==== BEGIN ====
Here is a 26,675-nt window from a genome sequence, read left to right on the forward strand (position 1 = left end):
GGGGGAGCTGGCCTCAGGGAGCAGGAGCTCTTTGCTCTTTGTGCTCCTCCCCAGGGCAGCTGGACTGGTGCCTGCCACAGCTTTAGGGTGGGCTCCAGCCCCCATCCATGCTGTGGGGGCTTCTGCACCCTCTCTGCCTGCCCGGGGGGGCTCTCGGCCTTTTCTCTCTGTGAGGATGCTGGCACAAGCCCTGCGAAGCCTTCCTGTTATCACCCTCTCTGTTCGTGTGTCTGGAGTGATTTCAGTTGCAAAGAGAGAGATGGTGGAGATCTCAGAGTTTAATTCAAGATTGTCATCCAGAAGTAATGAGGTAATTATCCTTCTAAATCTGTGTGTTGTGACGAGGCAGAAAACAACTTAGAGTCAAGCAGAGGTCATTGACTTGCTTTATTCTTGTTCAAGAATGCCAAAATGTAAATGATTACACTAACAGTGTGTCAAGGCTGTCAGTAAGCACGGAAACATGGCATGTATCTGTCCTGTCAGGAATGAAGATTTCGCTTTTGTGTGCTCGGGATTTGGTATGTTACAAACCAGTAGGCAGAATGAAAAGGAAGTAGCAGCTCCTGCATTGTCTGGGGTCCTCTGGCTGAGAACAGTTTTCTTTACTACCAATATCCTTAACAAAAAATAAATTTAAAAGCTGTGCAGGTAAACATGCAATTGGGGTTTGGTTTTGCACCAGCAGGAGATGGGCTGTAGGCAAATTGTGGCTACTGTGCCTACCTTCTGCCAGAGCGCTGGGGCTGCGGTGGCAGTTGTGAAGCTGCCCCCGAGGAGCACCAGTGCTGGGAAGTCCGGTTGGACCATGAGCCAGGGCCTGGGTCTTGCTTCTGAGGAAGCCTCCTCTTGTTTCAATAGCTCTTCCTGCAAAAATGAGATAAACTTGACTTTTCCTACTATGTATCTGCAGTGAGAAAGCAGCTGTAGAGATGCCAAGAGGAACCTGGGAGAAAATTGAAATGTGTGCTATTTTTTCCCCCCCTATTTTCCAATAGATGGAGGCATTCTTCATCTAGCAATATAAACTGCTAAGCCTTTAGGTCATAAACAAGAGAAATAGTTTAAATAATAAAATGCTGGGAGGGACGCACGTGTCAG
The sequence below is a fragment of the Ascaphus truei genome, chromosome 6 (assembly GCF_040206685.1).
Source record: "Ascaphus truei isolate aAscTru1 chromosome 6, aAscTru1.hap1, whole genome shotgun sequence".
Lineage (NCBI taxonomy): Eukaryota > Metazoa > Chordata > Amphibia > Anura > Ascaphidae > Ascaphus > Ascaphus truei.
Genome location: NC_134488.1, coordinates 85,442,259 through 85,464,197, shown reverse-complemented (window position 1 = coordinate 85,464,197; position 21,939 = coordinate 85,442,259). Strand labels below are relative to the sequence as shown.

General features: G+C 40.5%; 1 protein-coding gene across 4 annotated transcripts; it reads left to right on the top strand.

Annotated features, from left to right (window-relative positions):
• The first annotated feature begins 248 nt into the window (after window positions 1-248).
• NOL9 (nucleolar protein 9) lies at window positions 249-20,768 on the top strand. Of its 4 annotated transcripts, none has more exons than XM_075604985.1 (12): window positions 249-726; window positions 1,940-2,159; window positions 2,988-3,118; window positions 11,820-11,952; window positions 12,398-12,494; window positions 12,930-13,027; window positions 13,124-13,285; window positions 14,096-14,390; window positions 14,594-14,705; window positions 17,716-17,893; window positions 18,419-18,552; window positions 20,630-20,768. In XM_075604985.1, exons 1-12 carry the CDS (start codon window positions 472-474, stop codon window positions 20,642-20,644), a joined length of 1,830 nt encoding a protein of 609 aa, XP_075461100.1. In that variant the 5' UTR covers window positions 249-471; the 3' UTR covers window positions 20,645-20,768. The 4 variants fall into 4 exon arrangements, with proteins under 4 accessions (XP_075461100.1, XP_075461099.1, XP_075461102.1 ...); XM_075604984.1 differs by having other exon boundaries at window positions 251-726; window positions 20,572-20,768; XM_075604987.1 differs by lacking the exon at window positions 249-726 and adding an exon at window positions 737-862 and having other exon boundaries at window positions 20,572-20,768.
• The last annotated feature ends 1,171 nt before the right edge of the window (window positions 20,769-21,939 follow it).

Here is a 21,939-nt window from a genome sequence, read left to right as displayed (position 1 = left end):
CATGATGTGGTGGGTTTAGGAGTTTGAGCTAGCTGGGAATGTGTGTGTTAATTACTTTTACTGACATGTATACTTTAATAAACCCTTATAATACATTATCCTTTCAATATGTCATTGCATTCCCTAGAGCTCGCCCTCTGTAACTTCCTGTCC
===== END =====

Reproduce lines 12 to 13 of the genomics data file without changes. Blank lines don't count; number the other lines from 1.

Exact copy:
Here is a 21,939-nt window from a genome sequence, read left to right as displayed (position 1 = left end):
CATGATGTGGTGGGTTTAGGAGTTTGAGCTAGCTGGGAATGTGTGTGTTAATTACTTTTACTGACATGTATACTTTAATAAACCCTTATAATACATTATCCTTTCAATATGTCATTGCATTCCCTAGAGCTCGCCCTCTGTAACTTCCTGTCC